Satoshi Kogure, Mission Manager, QZSS, Japan. For full bio please click here

Jianguang Feng, China Satellite Navigation Office, China - BeDiou. For full bio please click here 


Victor Kosenko, First Deputy Director General, ISS RESHETNEV Corporation, The Russian Federation, - GLONASS - For a full Bio please click here


Sergey Revnivykh, Deputy Director of GLONASS Directorate, ISS RESHETNEV Corporation, The Russian Federation, - GLONASS - For a full Bio please click here



David A Turner, Deputy Director, Office of Space & Advanced Technology, Department of State, USA, - GPS - For a full Bio please click here

Dominic Hayes, Manager of the Galileo and EGNOS Signals and Frequencies - Galileo & EGNOS - For a full Bio please click here


Paul Williams, UK, is a Principal Development Engineer with the Research and Radionavigation Directorate of The General Lighthouse Authorities of the UK and Ireland in England - eLoran -  For a full Bio please click here


Elliot Duff is a principal research scientist with CSIRO’s Digital Productivity Flagship based in Brisbane - the Guardian Concept - For a full Bio please click here


US Space-Based Position, Navigation and Timing Advisory Board - Report by IGNSS President - October 2015 Minimize

US Space-Based Position, Navigation and Timing Advisory Board

Report on October 2015 Meeting by Matt Higgins, IGNSS President

In October 2015, I attended the most recent meeting of the US Position, Navigation and Timing Advisory Board in Boulder Colorado. The PNT Advisory Board is a Presidential committee that advises the U.S. Government on national and international PNT related issues and is currently convened by NASA.  I am one of the international members of the Board.

The official minutes of the meeting will be made available on the website in due course. In the meantime, the agenda & presentations from the October meeting are already available at:

Inside GNSS compiled a summary of the meeting in a story entitled “PNT Advisory Board Hears about GPS Economic Impact, ABC Study, and Space Service Volume.” See:

As outlined in that story, this was the first meeting under the new Chair John Stenbit. Inside GNSS have another story about John and the four other new members of the Board at:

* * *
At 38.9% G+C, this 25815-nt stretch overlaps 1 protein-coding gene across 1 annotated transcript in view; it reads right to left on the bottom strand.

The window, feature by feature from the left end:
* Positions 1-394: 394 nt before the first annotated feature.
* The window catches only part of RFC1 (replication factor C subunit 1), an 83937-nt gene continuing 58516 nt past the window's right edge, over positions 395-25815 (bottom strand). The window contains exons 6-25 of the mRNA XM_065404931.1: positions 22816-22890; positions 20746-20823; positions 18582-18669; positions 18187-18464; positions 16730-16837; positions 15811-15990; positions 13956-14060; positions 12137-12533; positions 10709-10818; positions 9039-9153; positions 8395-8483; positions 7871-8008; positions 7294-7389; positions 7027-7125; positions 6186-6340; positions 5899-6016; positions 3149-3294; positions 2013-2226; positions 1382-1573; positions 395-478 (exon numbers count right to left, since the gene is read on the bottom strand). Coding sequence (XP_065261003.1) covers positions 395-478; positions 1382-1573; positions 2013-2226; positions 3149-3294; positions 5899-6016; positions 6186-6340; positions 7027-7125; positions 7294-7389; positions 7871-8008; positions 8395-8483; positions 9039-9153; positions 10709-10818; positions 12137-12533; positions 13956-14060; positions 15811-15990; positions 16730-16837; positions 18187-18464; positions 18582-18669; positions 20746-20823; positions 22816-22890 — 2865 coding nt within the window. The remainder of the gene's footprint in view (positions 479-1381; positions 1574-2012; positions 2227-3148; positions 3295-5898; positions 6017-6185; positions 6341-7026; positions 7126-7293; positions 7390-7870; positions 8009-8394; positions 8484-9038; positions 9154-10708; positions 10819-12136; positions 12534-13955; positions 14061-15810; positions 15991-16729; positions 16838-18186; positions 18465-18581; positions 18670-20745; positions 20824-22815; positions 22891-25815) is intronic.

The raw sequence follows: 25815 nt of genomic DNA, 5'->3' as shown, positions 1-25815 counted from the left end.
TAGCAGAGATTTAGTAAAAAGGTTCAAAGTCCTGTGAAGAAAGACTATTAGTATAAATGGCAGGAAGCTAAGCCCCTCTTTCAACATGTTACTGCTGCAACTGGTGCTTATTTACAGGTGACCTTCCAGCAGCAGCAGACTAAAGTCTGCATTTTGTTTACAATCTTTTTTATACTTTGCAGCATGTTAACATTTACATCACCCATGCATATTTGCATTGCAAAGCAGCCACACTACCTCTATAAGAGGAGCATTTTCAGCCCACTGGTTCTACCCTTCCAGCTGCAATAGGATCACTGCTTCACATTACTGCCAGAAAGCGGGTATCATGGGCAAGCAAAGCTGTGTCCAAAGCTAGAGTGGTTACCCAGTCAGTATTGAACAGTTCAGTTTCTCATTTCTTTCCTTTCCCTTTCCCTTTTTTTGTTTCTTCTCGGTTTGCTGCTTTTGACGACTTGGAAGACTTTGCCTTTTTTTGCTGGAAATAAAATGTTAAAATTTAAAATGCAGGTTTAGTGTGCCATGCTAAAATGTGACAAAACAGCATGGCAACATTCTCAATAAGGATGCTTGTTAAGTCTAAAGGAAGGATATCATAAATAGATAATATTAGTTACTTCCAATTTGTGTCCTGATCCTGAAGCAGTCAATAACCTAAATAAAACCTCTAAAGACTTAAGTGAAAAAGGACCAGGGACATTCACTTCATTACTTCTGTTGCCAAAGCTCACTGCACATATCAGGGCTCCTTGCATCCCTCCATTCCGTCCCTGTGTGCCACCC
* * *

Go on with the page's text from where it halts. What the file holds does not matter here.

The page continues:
Of the issues outlined in the Inside GNSS summary of the meeting, I think the work on the Adjacent Band Compatibility (ABC) Assessment by the US Department of Transportation is important for all GNSS users globally and especially for equipment and software developers. Karen Van Dyke’s presentation to the Board is well worth reading for its coverage of the ABC Assessment but also for useful information about the planned closure of many inland stations in the Nationwide DGPS Network. An important point for Australia to note is that the availability of the free-to-air US Space Based Augmentation System, WAAS and standardised SBAS capable chips in many GNSS devices is a key reason why use of the DGPS network has dropped off in recent years. Karen also gave a nice summary of studies into so-called “Complementary PNT”. eLoran continues to be a key technology for Complementary PNT and is of interest in the US as a possible backup to GPS. A major focus is as a backup for precise time transfer in critical infrastructure such as energy and financial networks. (See U.S. Department of Transportation (DOT) Civil GPS/PNT Update by Karen Van Dyke).

In my opinion, the case for eLoran’s to be a backup for positioning is less strong; especially for precise positioning in agriculture, construction, mining and geospatial applications, where it cannot achieve the accuracy required. Those high precision applications account for more than half of the economic value of GPS documented in the study being overseen by the Board (See Irv Leveson’s update presentation on “The Economic Impact of GPS - Furthering the Analysis”).